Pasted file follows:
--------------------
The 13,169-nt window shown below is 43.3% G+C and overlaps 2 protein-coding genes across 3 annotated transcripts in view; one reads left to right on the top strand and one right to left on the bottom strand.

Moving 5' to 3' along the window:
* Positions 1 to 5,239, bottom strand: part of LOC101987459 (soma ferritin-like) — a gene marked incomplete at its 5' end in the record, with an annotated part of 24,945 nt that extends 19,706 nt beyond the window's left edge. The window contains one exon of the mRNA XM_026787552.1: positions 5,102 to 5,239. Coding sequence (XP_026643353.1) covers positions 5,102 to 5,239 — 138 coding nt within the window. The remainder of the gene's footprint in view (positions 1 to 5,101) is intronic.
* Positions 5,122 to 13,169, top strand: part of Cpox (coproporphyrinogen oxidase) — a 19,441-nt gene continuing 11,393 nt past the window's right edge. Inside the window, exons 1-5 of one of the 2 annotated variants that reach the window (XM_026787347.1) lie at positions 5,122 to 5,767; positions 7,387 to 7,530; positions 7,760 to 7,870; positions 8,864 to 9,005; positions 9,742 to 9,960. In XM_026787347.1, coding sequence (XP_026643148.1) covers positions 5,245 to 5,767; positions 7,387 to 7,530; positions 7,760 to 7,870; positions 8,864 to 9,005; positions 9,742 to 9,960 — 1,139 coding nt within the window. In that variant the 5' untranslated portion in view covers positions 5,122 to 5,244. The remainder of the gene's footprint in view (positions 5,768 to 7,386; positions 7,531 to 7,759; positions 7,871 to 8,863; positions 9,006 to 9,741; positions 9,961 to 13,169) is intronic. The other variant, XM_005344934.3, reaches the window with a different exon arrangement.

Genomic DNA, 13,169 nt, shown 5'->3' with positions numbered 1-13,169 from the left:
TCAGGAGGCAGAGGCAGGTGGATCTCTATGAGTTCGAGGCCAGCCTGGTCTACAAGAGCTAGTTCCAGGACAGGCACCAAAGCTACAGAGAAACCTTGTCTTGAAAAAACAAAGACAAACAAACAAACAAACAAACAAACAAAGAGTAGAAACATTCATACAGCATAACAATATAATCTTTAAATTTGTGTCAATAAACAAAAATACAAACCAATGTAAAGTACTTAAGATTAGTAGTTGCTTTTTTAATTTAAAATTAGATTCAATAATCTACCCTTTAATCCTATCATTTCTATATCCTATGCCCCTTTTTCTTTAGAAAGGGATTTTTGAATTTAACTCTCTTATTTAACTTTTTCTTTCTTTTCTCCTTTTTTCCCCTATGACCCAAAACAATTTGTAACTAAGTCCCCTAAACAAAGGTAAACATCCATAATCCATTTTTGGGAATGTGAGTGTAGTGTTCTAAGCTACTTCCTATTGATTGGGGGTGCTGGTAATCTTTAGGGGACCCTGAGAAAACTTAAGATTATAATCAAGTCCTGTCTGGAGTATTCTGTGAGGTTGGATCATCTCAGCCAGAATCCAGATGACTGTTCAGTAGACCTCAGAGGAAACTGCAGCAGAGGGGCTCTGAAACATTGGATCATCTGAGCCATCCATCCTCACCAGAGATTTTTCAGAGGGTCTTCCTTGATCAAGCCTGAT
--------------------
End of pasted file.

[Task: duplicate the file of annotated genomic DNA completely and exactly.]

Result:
The 13,169-nt window shown below is 43.3% G+C and overlaps 2 protein-coding genes across 3 annotated transcripts in view; one reads left to right on the top strand and one right to left on the bottom strand.

Moving 5' to 3' along the window:
* Positions 1 to 5,239, bottom strand: part of LOC101987459 (soma ferritin-like) — a gene marked incomplete at its 5' end in the record, with an annotated part of 24,945 nt that extends 19,706 nt beyond the window's left edge. The window contains one exon of the mRNA XM_026787552.1: positions 5,102 to 5,239. Coding sequence (XP_026643353.1) covers positions 5,102 to 5,239 — 138 coding nt within the window. The remainder of the gene's footprint in view (positions 1 to 5,101) is intronic.
* Positions 5,122 to 13,169, top strand: part of Cpox (coproporphyrinogen oxidase) — a 19,441-nt gene continuing 11,393 nt past the window's right edge. Inside the window, exons 1-5 of one of the 2 annotated variants that reach the window (XM_026787347.1) lie at positions 5,122 to 5,767; positions 7,387 to 7,530; positions 7,760 to 7,870; positions 8,864 to 9,005; positions 9,742 to 9,960. In XM_026787347.1, coding sequence (XP_026643148.1) covers positions 5,245 to 5,767; positions 7,387 to 7,530; positions 7,760 to 7,870; positions 8,864 to 9,005; positions 9,742 to 9,960 — 1,139 coding nt within the window. In that variant the 5' untranslated portion in view covers positions 5,122 to 5,244. The remainder of the gene's footprint in view (positions 5,768 to 7,386; positions 7,531 to 7,759; positions 7,871 to 8,863; positions 9,006 to 9,741; positions 9,961 to 13,169) is intronic. The other variant, XM_005344934.3, reaches the window with a different exon arrangement.

Genomic DNA, 13,169 nt, shown 5'->3' with positions numbered 1-13,169 from the left:
TCAGGAGGCAGAGGCAGGTGGATCTCTATGAGTTCGAGGCCAGCCTGGTCTACAAGAGCTAGTTCCAGGACAGGCACCAAAGCTACAGAGAAACCTTGTCTTGAAAAAACAAAGACAAACAAACAAACAAACAAACAAACAAAGAGTAGAAACATTCATACAGCATAACAATATAATCTTTAAATTTGTGTCAATAAACAAAAATACAAACCAATGTAAAGTACTTAAGATTAGTAGTTGCTTTTTTAATTTAAAATTAGATTCAATAATCTACCCTTTAATCCTATCATTTCTATATCCTATGCCCCTTTTTCTTTAGAAAGGGATTTTTGAATTTAACTCTCTTATTTAACTTTTTCTTTCTTTTCTCCTTTTTTCCCCTATGACCCAAAACAATTTGTAACTAAGTCCCCTAAACAAAGGTAAACATCCATAATCCATTTTTGGGAATGTGAGTGTAGTGTTCTAAGCTACTTCCTATTGATTGGGGGTGCTGGTAATCTTTAGGGGACCCTGAGAAAACTTAAGATTATAATCAAGTCCTGTCTGGAGTATTCTGTGAGGTTGGATCATCTCAGCCAGAATCCAGATGACTGTTCAGTAGACCTCAGAGGAAACTGCAGCAGAGGGGCTCTGAAACATTGGATCATCTGAGCCATCCATCCTCACCAGAGATTTTTCAGAGGGTCTTCCTTGATCAAGCCTGAT